The sequence of lights is different here. Lights turn from red to green in Canada, and from green to amber to red. Not in England. Amber lights come on before turning red, and before turning green. So when you’re stopped at a red light and it turns to amber, you’re good to put your rig in gear and get moving.
Parallel parking is a free for all. By that I mean, you can park any which way you please. Boot to boot, bonnet to bonnet… Whatever suits your fancy. Which translates to, park facing whichever damn way suits you at the time. It looks weird. Very unorganized. The inner OCD in me hates British parallel parking.
My first time in a car here was actually on my second day in England, when Ashley picked me up and took me house hunting. I was actually more scared being a passenger in her car than I was with anyone back home. Which is saying something, ’cause I’ve been flying down back woods roads in Crown Vic’s with my brother behind the wheel, so take me seriously when I say it was quite traumatizing.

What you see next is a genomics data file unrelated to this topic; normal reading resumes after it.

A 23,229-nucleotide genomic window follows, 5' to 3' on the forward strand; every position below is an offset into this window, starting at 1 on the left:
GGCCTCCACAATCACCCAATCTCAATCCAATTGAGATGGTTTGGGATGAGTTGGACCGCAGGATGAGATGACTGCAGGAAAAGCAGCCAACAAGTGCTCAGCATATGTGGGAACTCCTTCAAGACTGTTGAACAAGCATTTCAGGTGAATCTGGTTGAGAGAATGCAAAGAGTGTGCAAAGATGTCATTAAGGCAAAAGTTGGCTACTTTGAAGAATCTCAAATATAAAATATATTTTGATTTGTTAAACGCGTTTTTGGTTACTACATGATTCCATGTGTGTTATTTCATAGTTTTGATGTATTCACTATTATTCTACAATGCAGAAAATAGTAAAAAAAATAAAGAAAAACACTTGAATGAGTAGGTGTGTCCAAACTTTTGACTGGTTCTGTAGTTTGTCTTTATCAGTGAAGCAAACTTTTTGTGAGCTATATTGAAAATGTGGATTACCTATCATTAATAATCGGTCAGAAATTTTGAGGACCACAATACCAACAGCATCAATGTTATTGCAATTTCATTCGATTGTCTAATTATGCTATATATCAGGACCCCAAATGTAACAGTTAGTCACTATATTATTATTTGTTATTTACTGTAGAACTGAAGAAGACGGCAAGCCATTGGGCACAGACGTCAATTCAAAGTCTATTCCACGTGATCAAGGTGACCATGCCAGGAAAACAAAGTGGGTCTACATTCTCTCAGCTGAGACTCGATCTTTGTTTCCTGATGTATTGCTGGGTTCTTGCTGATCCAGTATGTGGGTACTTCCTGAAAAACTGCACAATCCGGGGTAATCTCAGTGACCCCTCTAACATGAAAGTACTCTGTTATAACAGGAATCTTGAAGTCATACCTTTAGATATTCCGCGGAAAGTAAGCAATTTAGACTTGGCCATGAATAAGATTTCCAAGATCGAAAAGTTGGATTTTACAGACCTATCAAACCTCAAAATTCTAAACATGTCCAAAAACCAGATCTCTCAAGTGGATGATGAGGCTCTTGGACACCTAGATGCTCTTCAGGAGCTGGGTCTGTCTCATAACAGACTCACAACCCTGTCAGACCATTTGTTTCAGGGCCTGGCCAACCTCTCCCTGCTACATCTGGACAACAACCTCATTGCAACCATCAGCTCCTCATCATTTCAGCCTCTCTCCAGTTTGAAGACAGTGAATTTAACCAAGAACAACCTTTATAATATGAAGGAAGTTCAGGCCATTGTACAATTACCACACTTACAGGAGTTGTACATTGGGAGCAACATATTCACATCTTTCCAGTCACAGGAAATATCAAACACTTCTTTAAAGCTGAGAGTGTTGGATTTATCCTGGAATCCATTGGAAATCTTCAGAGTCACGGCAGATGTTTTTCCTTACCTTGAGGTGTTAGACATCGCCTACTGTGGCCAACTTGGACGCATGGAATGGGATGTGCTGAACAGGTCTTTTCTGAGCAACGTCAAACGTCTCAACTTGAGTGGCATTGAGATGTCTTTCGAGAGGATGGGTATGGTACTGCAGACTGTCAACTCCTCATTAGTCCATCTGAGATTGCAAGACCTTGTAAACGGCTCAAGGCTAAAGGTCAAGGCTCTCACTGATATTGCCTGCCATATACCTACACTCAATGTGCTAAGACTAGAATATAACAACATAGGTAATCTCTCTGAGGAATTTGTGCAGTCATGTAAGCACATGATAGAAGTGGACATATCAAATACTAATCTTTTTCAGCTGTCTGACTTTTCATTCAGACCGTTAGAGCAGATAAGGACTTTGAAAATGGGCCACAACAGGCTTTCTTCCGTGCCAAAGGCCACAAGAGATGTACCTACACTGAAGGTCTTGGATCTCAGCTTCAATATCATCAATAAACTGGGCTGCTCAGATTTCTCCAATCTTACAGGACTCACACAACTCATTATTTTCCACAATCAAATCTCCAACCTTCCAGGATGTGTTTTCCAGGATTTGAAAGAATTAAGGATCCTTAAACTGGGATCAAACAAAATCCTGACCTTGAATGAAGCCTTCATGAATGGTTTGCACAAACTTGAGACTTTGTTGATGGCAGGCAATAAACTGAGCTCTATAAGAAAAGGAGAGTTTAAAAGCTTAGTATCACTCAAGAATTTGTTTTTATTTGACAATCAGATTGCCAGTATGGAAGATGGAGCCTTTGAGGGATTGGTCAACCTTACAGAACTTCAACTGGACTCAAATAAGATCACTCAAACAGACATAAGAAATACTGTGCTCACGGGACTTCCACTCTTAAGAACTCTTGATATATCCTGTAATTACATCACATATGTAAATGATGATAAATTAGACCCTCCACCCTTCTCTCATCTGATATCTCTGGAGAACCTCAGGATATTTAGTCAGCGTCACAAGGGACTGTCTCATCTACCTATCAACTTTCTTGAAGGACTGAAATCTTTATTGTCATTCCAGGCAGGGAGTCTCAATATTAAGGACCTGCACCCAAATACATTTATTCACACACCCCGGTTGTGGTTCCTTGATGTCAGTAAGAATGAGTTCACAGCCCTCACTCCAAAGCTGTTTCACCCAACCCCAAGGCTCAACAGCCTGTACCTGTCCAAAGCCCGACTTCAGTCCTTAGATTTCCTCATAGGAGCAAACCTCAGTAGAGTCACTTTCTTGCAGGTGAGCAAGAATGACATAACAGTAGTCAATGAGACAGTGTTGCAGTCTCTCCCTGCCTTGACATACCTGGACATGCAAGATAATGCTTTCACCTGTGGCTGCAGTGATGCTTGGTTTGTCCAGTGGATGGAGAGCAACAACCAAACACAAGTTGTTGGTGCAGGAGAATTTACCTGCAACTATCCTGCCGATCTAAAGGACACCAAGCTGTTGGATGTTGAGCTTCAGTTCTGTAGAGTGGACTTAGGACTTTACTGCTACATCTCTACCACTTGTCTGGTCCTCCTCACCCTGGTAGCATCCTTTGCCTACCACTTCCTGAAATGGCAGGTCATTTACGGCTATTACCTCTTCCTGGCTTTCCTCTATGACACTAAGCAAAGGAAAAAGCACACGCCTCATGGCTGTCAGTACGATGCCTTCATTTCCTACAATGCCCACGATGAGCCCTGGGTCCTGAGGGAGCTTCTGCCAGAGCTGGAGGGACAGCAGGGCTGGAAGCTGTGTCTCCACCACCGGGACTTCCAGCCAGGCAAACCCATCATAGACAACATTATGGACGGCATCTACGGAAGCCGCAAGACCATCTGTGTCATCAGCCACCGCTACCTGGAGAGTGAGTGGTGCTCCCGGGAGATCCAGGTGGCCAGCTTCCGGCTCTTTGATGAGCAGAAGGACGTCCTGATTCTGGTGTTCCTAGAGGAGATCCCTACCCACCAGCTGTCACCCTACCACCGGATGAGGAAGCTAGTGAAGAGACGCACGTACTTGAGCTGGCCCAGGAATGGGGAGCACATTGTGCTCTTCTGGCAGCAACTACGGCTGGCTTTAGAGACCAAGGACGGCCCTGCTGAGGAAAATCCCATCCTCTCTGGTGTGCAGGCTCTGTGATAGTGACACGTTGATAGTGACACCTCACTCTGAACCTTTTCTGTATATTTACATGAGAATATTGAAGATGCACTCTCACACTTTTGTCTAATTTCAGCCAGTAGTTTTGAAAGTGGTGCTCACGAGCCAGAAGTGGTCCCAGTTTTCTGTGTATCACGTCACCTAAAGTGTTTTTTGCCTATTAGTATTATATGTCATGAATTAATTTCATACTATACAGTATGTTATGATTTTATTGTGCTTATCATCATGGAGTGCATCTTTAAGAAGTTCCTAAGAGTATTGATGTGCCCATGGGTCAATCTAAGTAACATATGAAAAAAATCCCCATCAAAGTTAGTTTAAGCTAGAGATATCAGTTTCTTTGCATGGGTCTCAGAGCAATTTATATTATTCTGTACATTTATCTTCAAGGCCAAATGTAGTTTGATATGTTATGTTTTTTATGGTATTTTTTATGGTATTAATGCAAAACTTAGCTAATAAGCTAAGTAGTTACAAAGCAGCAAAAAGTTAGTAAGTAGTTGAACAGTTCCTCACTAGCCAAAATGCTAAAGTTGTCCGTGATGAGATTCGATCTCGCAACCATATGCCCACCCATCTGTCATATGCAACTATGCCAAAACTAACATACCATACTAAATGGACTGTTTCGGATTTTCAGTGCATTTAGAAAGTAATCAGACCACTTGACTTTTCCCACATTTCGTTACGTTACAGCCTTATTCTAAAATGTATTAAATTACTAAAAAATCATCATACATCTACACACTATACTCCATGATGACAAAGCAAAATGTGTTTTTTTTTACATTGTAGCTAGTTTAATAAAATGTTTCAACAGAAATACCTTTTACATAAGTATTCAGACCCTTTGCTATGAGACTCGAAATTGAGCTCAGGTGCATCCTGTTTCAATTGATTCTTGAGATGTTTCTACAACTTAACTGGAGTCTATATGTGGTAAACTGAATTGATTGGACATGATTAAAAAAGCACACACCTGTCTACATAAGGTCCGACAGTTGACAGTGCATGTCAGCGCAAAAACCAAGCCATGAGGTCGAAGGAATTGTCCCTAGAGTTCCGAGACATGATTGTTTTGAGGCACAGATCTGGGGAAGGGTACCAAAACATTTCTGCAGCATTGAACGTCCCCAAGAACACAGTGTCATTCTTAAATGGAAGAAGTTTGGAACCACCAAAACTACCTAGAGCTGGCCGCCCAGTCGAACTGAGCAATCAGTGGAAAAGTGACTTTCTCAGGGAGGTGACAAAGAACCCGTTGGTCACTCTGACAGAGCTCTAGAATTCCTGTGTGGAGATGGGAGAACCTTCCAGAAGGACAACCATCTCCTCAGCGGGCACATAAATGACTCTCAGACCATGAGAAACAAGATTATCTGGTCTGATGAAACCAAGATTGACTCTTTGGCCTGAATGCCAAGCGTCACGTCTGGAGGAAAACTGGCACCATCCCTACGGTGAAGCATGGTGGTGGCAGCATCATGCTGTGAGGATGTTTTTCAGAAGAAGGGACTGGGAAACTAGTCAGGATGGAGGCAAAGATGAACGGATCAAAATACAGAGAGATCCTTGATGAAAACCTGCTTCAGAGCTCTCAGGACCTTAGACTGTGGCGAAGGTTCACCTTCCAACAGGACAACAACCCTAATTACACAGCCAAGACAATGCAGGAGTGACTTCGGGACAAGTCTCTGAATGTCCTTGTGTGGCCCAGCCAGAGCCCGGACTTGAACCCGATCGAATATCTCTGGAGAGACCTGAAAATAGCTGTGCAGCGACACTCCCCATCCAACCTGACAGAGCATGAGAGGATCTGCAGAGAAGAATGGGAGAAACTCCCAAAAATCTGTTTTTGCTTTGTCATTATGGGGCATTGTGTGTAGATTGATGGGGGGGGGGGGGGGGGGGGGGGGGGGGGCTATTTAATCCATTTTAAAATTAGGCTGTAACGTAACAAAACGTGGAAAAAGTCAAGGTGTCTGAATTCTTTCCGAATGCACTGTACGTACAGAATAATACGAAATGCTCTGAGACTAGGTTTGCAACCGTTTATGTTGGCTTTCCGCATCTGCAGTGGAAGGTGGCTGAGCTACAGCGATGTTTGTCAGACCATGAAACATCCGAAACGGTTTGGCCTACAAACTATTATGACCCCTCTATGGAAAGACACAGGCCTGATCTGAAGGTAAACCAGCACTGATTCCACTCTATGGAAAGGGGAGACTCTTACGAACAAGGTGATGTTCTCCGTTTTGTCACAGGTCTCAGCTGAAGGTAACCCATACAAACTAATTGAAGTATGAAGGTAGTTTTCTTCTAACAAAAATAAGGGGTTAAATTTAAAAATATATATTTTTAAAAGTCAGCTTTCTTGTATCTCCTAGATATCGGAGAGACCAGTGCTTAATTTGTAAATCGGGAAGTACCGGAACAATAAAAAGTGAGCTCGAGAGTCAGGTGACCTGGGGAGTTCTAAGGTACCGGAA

Being on the left hand side of the car in the front seat will automatically make anyone from Canada want to control the car. Or maybe that’s just me. But anyway, I had an unbelievably hard time stopping myself from stomping my feet on the floor trying to hit brakes that weren’t there. This also made me realize I could never be a driving instructor. I do not trust other drivers at all.
But back to the story. She was weaving in and out of traffic and switching lanes without looking and not stopping at the ends of streets (although in her defense, like I said, you hardly ever see stop signs in this country), while I tried not to look at the road ahead of us and picture how many ways I could die on my second day here.